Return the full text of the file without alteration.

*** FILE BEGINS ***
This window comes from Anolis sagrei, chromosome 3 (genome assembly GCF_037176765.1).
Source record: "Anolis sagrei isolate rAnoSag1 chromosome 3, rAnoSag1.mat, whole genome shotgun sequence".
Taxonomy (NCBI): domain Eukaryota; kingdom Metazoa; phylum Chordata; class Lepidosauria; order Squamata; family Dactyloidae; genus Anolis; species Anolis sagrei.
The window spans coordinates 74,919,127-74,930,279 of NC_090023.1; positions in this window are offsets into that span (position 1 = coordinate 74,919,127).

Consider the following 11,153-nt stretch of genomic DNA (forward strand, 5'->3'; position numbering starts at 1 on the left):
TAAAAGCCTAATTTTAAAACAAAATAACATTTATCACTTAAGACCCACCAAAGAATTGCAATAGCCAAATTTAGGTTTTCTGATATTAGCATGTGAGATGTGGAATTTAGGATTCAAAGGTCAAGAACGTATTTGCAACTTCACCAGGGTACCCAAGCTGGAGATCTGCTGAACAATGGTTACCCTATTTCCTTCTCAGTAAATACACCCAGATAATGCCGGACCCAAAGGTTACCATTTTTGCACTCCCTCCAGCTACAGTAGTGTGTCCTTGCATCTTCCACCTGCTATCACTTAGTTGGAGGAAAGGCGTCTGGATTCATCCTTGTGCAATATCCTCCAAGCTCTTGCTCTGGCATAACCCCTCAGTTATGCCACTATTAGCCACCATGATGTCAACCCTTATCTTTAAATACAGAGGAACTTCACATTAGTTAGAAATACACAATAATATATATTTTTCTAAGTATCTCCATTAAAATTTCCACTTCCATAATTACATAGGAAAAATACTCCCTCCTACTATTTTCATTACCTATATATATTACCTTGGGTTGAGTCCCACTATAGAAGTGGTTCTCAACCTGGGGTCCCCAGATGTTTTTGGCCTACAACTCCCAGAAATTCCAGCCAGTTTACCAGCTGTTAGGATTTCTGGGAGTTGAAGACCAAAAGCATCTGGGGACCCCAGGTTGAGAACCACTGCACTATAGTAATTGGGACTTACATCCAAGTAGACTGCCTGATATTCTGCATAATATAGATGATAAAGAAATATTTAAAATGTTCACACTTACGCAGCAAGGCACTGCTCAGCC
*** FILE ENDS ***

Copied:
This window comes from Anolis sagrei, chromosome 3 (genome assembly GCF_037176765.1).
Source record: "Anolis sagrei isolate rAnoSag1 chromosome 3, rAnoSag1.mat, whole genome shotgun sequence".
Taxonomy (NCBI): domain Eukaryota; kingdom Metazoa; phylum Chordata; class Lepidosauria; order Squamata; family Dactyloidae; genus Anolis; species Anolis sagrei.
The window spans coordinates 74,919,127-74,930,279 of NC_090023.1; positions in this window are offsets into that span (position 1 = coordinate 74,919,127).

Consider the following 11,153-nt stretch of genomic DNA (forward strand, 5'->3'; position numbering starts at 1 on the left):
TAAAAGCCTAATTTTAAAACAAAATAACATTTATCACTTAAGACCCACCAAAGAATTGCAATAGCCAAATTTAGGTTTTCTGATATTAGCATGTGAGATGTGGAATTTAGGATTCAAAGGTCAAGAACGTATTTGCAACTTCACCAGGGTACCCAAGCTGGAGATCTGCTGAACAATGGTTACCCTATTTCCTTCTCAGTAAATACACCCAGATAATGCCGGACCCAAAGGTTACCATTTTTGCACTCCCTCCAGCTACAGTAGTGTGTCCTTGCATCTTCCACCTGCTATCACTTAGTTGGAGGAAAGGCGTCTGGATTCATCCTTGTGCAATATCCTCCAAGCTCTTGCTCTGGCATAACCCCTCAGTTATGCCACTATTAGCCACCATGATGTCAACCCTTATCTTTAAATACAGAGGAACTTCACATTAGTTAGAAATACACAATAATATATATTTTTCTAAGTATCTCCATTAAAATTTCCACTTCCATAATTACATAGGAAAAATACTCCCTCCTACTATTTTCATTACCTATATATATTACCTTGGGTTGAGTCCCACTATAGAAGTGGTTCTCAACCTGGGGTCCCCAGATGTTTTTGGCCTACAACTCCCAGAAATTCCAGCCAGTTTACCAGCTGTTAGGATTTCTGGGAGTTGAAGACCAAAAGCATCTGGGGACCCCAGGTTGAGAACCACTGCACTATAGTAATTGGGACTTACATCCAAGTAGACTGCCTGATATTCTGCATAATATAGATGATAAAGAAATATTTAAAATGTTCACACTTACGCAGCAAGGCACTGCTCAGCC